Disclaimer: this is an example. This is not a debate about whether we need 14 Type 45s. But it serves to illustrate why cutting the T23s down to 13 means that only 13 T26s will be ordered and built (I think follow-on orders beyond that are a pipe dream) and I also strongly suspect that more frigates will get the chop in the next defence review, meaning that even fewer T26s will be ordered as a direct result! This is how the political beancounters do it, you see.

Red Trousers
Red Trousers
August 2, 2014 3:18 pm

Very little publicity about this (so far) in the UK. Not really surprising as it’s a bit embarrassing.

It would be interesting to know the terms of service the Coast Guard are on. Given a repeat (unlikely I know) of the Falklands, when most of the flotilla returning from a Mediterranean exercise turned left at Gibraltar and went south to war, would the embarked Coast Guards go with them for a fight that the USA was not in, and their own terms of service not envisioning war?

Would give the ship’s CO a bit of a headache if some key roles in his crew were emptied as he’s sailing off for a fight.

August 2, 2014 3:27 pm

I think your right in that we will not get a like for like replacement vis a vis T26 for T23 on a 1:1 basis. We will be looking to sustain 2 Carrier Battle Groups come 2025 (1 in Ready and 1 Working up/down) comprising:-
1 LHD/LPD ( our next purchase? )
2 T45
2 T26
1 Astute
The remaining 2 T45 and 2 T26 and 5 Astute’s on other duties.
The 7 Sandown MH and the 3 River replacement on normal duties.
This would take us down to 16 of the commissioned vessels being major surface combatants down from 22 at present (if you ignore Lusty)
The 13 T23’s will be sold off regardless IMHO, what would be sensible would be to moth ball them all but 2 on a rotating basis and use those the 2 in operation to keep the RN Reserve fully trained on a Type they are familiar with. That way we could instantly boost the main fleet by 2 and this way some life would be left in them to pretty much double the fleet in time of war
( something our potential foe would have to plan for ) .
But no we will sell them or thrash them to death and then scrap them.

August 2, 2014 3:48 pm


No of course we don’t want more T23’s now, but i think you’re selling the class short. Sure they evolved from very basic anti-submarine ships into something far more general purpose, and yes the design didn’t allow for much in the way of additions or improvements (something which the RN seems to have finally grasped with it’s 21st century platforms) but i’d say that they were/are fairly decently equipped vessels which shape up well against most of their contemporaries and i struggle to think of what the RN either could have or would have liked to put onto them over the last couple of decades barring Tomahawk (which is a pretty expensive capability and since the mid 00’s better suited to the T45’s) or some extra Sea Wolf silo’s (with which i think you would struggle to justify the need).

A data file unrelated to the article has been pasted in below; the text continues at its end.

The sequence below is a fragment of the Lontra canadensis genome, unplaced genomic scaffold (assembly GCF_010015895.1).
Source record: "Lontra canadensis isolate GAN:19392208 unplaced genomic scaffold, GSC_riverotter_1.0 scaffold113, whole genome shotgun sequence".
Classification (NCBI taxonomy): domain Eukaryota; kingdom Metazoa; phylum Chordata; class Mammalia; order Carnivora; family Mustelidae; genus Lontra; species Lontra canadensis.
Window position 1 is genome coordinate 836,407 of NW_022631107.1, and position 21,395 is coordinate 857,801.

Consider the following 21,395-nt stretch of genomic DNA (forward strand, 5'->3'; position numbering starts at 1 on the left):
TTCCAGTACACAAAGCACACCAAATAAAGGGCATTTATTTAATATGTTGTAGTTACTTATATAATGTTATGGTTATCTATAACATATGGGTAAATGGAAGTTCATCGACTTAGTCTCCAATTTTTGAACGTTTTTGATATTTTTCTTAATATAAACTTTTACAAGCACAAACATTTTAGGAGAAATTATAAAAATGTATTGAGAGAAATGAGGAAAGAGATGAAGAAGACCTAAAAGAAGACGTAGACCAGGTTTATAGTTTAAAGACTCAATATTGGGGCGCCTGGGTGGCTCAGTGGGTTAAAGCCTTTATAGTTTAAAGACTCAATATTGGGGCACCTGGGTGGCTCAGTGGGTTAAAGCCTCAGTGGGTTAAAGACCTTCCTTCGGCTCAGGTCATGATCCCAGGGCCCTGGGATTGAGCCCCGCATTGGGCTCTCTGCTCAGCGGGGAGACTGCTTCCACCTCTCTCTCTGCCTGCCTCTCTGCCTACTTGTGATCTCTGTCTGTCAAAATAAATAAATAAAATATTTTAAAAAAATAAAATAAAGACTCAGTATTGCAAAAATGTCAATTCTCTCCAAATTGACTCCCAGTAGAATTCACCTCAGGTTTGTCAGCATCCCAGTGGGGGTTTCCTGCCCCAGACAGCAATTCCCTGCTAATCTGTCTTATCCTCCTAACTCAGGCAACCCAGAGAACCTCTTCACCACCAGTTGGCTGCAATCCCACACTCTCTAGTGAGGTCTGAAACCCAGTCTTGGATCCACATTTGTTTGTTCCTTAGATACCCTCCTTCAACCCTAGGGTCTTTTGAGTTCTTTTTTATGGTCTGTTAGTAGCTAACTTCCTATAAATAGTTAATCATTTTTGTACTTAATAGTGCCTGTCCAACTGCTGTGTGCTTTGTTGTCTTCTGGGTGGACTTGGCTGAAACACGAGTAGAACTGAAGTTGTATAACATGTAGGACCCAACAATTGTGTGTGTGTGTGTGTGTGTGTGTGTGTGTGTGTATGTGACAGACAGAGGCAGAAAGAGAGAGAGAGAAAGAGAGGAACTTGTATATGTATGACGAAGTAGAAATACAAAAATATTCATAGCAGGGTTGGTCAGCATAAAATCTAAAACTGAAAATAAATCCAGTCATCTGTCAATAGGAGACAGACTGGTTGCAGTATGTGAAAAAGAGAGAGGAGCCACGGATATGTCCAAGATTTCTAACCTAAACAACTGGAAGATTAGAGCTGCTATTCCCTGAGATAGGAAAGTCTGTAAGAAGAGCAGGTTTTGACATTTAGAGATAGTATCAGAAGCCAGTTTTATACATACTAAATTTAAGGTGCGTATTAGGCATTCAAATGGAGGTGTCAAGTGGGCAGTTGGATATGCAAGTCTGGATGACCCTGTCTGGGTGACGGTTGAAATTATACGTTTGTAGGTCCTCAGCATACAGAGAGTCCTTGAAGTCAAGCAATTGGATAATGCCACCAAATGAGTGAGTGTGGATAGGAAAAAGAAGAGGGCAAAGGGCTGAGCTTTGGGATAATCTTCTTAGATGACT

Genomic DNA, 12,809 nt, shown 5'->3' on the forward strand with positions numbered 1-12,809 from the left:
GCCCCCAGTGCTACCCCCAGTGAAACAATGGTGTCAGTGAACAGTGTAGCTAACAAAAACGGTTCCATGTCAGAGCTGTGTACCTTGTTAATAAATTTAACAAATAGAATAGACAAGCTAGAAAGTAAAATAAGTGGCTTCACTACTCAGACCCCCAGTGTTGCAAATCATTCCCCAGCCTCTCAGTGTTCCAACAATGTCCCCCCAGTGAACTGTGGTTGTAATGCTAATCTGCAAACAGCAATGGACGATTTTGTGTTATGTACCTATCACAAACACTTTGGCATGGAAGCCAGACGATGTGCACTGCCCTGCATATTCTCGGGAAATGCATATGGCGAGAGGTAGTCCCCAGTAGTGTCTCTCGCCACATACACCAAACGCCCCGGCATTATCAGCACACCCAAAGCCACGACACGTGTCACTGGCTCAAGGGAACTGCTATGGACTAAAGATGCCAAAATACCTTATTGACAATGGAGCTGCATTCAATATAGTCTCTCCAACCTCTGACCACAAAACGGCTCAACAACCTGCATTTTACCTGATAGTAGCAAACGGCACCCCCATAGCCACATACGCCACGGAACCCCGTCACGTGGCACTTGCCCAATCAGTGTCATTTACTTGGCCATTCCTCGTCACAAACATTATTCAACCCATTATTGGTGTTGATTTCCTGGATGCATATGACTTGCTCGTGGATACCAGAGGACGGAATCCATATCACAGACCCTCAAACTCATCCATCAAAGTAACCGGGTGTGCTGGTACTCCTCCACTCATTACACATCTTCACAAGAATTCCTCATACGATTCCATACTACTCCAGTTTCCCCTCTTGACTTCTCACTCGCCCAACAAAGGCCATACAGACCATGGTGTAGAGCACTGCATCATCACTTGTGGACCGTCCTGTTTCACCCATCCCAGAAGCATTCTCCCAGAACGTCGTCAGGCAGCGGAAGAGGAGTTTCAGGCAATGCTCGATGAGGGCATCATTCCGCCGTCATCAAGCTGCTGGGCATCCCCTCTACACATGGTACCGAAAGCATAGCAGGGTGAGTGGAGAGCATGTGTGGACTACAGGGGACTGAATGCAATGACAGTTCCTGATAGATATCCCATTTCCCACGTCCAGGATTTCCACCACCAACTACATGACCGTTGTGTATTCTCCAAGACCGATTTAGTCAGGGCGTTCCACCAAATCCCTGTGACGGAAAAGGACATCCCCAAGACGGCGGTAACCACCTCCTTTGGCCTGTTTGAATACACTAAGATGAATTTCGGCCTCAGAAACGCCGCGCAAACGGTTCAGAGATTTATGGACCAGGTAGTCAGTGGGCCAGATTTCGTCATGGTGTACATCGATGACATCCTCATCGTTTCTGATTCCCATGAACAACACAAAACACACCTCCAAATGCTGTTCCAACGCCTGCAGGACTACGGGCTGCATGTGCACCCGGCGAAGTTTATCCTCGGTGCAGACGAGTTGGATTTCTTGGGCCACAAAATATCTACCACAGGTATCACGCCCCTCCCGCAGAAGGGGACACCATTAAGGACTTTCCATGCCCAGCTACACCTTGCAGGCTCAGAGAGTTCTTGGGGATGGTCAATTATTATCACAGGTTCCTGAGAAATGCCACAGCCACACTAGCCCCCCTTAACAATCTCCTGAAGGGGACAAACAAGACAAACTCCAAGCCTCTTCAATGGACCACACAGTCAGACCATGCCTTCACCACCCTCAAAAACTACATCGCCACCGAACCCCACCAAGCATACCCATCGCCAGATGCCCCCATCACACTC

I still think it’s a shame though that the RN failed to grasp the merits of a lengthy, rolling production back in the late 90’s and early 00’s when it could have replaced some of it’s Type 22’s and then maybe even some of the earlier T23’s themselves with cheap and quickly produced vessels before the perfect storm of project costs spiraling out of control and Telic/Herrick started to drain the defence budget dry. But i’m merely lamenting what could of happened and i understand how wonderful hindsight is and that the RN had very different concerns and a whole other outlook back then.

Fully agree that a more savvy RN would have clung onto all 16 T23’s as a way of stabilizing surface fleet numbers both in the short-term and with one eye on the future trying to make sure it got as many replacements as it could in the long-term. Although what they would have had to sacrifice in return is anyone’s guess and i believe this is the point where hindsight rears it’s ugly head again!